As artists grow older they hear more in the music, says Orion Quartet violist Steven Tenenbom, who urges younger musicians to learn as much as they can from their mentors – and delve deeper into the music themselves

orion quartet

Weight of experience: Steven Tenenbom, second from left, with the Orion Quartet

Recently I, as part of the Orion Quartet, performed Haydn’s miraculous Seven Last Words of Our Saviour on the Cross. Although I have played the work numerous times, this particular experience crystallised some personal thoughts that have been forming over the past few years regarding the continuity of great art from generation to generation.

My first encounter with this piece was at the Marlboro Music Festival in the early 1980s with David Soyer, eminent cellist of the Guarneri Quartet. It was an unforgettable process of exploring the depths and nuances of the work, yet the most important thing we learnt was how much learning still lay ahead of us.

A few years later, I was asked to play the Seven Last Words again, this time with the violinist Alexander (Sasha) Schneider of the Budapest Quartet, violinist Isidore Cohen of the Juilliard Quartet and the Beaux Arts Trio, and cellist Laurence Lesser, then head of the New England Conservatory of Music. Sasha was a champion of Haydn’s music and performed this piece each year in New York City. Being surrounded by my heroes and mentors was an experience that I have come to appreciate more and more each time I lift up my instrument.

I am older now – and perhaps a bit wiser. At any rate, I’d like to think I’ve gained a bit of perspective. The transition from generation to generation is and should be a celebration of the continuity of great art. Composers rely on the passing down of musical values that bring powerful expression from the page directly to the listener. It seems to me that with longevity comes understanding and clarity. I was keenly aware as a young player that my mentors could ‘hear’ more in the music.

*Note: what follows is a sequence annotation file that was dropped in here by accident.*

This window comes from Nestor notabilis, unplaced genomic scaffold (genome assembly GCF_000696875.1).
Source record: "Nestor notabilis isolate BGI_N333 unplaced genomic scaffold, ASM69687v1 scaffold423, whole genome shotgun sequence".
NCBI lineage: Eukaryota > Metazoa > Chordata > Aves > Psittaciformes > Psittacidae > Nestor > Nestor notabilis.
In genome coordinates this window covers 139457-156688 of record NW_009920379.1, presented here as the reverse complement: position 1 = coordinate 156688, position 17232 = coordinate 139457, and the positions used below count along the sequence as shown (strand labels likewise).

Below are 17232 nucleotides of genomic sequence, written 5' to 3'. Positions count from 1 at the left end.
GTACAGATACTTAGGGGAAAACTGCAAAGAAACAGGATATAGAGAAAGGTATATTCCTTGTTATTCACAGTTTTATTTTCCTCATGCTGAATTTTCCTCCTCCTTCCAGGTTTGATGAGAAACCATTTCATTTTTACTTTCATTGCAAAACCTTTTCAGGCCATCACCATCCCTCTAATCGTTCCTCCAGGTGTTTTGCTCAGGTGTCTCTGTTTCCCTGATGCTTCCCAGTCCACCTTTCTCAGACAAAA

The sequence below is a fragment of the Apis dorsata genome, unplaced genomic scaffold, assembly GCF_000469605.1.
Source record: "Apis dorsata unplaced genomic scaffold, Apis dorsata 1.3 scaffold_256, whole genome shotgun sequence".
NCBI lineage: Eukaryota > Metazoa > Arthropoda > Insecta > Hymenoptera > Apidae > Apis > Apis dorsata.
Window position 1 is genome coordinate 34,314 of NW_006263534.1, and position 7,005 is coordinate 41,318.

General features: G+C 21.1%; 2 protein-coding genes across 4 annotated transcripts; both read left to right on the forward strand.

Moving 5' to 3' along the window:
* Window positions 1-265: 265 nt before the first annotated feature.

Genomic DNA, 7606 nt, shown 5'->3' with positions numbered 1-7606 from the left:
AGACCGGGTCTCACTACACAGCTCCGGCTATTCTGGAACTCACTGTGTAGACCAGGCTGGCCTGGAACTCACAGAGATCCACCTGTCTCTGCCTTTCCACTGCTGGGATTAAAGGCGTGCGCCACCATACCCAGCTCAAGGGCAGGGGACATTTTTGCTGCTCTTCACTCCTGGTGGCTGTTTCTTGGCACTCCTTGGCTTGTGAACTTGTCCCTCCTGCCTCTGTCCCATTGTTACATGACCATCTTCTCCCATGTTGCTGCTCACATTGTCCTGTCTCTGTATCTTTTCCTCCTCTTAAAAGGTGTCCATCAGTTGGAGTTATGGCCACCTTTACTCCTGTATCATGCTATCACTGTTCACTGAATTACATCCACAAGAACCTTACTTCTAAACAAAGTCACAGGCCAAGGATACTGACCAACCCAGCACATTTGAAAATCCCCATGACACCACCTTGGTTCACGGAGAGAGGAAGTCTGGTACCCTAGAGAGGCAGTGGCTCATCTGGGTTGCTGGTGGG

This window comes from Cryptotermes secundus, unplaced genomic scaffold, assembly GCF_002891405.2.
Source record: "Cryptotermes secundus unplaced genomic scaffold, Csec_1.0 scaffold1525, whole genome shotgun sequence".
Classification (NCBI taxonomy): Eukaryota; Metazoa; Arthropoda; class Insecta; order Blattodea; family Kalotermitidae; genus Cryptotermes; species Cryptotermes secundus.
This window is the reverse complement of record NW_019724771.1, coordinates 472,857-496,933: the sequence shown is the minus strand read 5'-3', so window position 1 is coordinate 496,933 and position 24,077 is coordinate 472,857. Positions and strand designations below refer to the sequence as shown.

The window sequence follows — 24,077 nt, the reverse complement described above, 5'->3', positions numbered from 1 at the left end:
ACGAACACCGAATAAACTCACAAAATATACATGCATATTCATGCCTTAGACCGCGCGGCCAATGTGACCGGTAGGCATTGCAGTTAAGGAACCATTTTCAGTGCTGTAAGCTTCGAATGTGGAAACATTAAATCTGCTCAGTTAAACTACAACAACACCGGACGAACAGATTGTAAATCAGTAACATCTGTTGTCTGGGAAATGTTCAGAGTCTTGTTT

With longevity comes understanding and clarity

Think of the legacy of Beethoven’s late string quartets. They were the product of around 50 years of personal and artistic development. The public kept asking for performances of his early op.20 Septet, a work he came to dislike. If he had stopped expressing himself in deeper, more meaningful ways, we would never have experienced these transcendent later works.

Audiences today can seem fascinated by younger players and some, in turn, make musical decisions based on impressing the listener rather than trusting the profundity of the music. As well as being open to insights from more experienced musicians, younger people need to broaden their own listening skills, both as players and audience members.

Suggestions for the listener

Come to concerts with a willingness to be moved more than just to be entertained. Learn more about the music. Go to lectures and read programme notes: they give a sense of cultural and musical background that provides context for the work. Most importantly, trust that what you are about to experience is the product of the innermost feelings of creativity.

Check in with your emotions. Is the music giving you a sense of calm, anxiety, euphoria or sadness? How do these feelings change during the piece? Is the sense of arrival where you expect it, or is it being delayed for more intense satisfaction?

Suggestions for the performer

Understand and respect what the composer is communicating. Do your best to think like the composer. He or she relies on you to focus your skills on bringing forth expressive communication in a selfless act of performing. You must be convincing. As cellist Bernard Greenhouse once said to Timothy Eddy, his student at the time, ‘You played quite well, you did everything correctly […] but I feel no different now than before you played. You must change me.’

As performers, we must strive not just to attain more technical facility, but to bring out more in the music. Thus the imagination and our sense of generosity improve. We should love sharing our love of music.

Musical knowledge does not exist in a vacuum. Every artist has the potential to add to the collective wisdom that came before them; to find a balance between what has been passed down and their own personal creativity. If we continue to nurture music in this way, its future will be in good hands.